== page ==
I am extremely concerned about the conditions of Eritrean refugees in the Tigray region of Ethiopia. Since the outbreak of hostilities in November 2020, they have been deeply affected by the violence and insecurity that has engulfed the region. They have been caught up between warring groups, two refugee camps have been completely destroyed, and tens of thousands of Eritrean refugees were forced to flee – yet again – for their lives. We have received credible and corroborated reports of reprisal attacks, abductions, arrests,and violence meted out against Eritrean refugees for their perceived affiliation with one side or the other throughout this bloody conflict.
I have been disturbed by general criminality against refugees committed, mainly at night, by various armed actors in the Mai Aini and Adi Harush refugee camps. In the past weeks, hundreds of Eritreans have been arrested in Shire. We have sought clarity from the authorities in Mekelle and have requested access to and the immediate release of any unlawfully detained refugees and asylum seekers. We have also heard reports of other very serious allegations of violence against Eritrean refugees and have called on both the Federal Government and the Tigray Regional Government to launch formal investigations into all credible allegations.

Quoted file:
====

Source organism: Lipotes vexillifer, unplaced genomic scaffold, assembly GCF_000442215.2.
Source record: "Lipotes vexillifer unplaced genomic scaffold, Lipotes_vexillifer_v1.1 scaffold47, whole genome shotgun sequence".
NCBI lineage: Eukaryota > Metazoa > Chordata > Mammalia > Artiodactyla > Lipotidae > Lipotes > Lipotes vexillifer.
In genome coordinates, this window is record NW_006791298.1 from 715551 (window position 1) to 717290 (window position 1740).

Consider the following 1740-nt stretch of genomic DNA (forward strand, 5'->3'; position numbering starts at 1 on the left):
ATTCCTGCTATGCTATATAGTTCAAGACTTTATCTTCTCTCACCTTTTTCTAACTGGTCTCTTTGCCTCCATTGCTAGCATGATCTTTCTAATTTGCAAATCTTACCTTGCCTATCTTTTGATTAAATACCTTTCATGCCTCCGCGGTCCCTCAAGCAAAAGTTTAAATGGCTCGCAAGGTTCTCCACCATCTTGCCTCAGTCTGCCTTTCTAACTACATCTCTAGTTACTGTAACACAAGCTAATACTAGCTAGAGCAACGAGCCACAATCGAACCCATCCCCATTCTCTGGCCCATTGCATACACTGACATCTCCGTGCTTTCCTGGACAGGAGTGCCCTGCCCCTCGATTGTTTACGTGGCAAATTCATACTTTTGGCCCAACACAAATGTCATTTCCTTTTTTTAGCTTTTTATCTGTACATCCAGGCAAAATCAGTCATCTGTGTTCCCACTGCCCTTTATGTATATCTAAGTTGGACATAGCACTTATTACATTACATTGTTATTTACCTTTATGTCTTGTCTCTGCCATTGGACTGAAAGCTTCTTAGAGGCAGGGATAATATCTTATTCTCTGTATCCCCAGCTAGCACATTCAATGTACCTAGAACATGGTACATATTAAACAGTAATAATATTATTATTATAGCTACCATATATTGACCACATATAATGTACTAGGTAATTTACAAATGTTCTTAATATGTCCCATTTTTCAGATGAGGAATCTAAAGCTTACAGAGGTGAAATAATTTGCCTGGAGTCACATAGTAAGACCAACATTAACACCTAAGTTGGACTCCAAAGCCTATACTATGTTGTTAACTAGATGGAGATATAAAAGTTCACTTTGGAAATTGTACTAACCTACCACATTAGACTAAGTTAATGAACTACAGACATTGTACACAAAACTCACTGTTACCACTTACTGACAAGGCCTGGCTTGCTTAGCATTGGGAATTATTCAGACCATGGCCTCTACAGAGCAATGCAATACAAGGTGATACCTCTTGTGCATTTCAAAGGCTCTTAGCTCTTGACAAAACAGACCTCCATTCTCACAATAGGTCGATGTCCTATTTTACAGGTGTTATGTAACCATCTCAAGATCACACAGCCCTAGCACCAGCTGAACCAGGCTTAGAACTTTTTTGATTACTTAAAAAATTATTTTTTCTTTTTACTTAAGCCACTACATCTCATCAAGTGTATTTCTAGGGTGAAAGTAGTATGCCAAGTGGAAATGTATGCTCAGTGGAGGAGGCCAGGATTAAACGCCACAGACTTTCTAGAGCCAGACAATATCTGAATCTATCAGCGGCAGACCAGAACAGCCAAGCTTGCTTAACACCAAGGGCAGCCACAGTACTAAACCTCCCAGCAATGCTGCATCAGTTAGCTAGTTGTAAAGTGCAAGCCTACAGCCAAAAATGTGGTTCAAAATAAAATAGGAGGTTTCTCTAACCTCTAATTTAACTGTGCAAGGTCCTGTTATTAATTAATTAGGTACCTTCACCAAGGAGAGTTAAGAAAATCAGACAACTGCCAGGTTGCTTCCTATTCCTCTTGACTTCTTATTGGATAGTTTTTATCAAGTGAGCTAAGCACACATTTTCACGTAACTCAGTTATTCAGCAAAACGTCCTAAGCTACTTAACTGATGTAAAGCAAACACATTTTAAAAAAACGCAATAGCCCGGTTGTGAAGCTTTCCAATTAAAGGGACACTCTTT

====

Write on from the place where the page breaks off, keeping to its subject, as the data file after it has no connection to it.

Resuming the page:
The violence and intimidation of Eritrean refugees must stop. Refugees are civilians in need of and with the right to international protection. UNHCR calls on all parties and actors to not only comply with their international legal obligations, including the protection of civilians, but also to stop using and manipulating refugees to score political points.
Our collective focus must instead be on ensuring their protection – including from violence, arrest, and abduction – and stepping up assistance to them. This means urgently constructing a safe new camp for Eritrean refugees who were previously living in the now destroyed Shimelba and Hitsats camps. It means being able to access fuel and cash to run our operations to assist refugees and the two million other displaced people in the Tigray region. It means restoring essential banking services, as well as electricity and communications networks, which are – along with security – essential to ramp up the humanitarian response. And it means opening the airports in Shire and Mekelle, as well as all land routes into Tigray from neighboring regions of Ethiopia so that humanitarians can get more help into the hands of those in need – Eritrean refugees and all other impacted civilians in Tigray.
UNHCR is scaling up its response both in the delivery of relief materials and in the deployment of more senior personnel. But protecting civilians, including Eritrean refugees, and greater efforts to facilitate the humanitarian relief effort are urgently needed by all parties.
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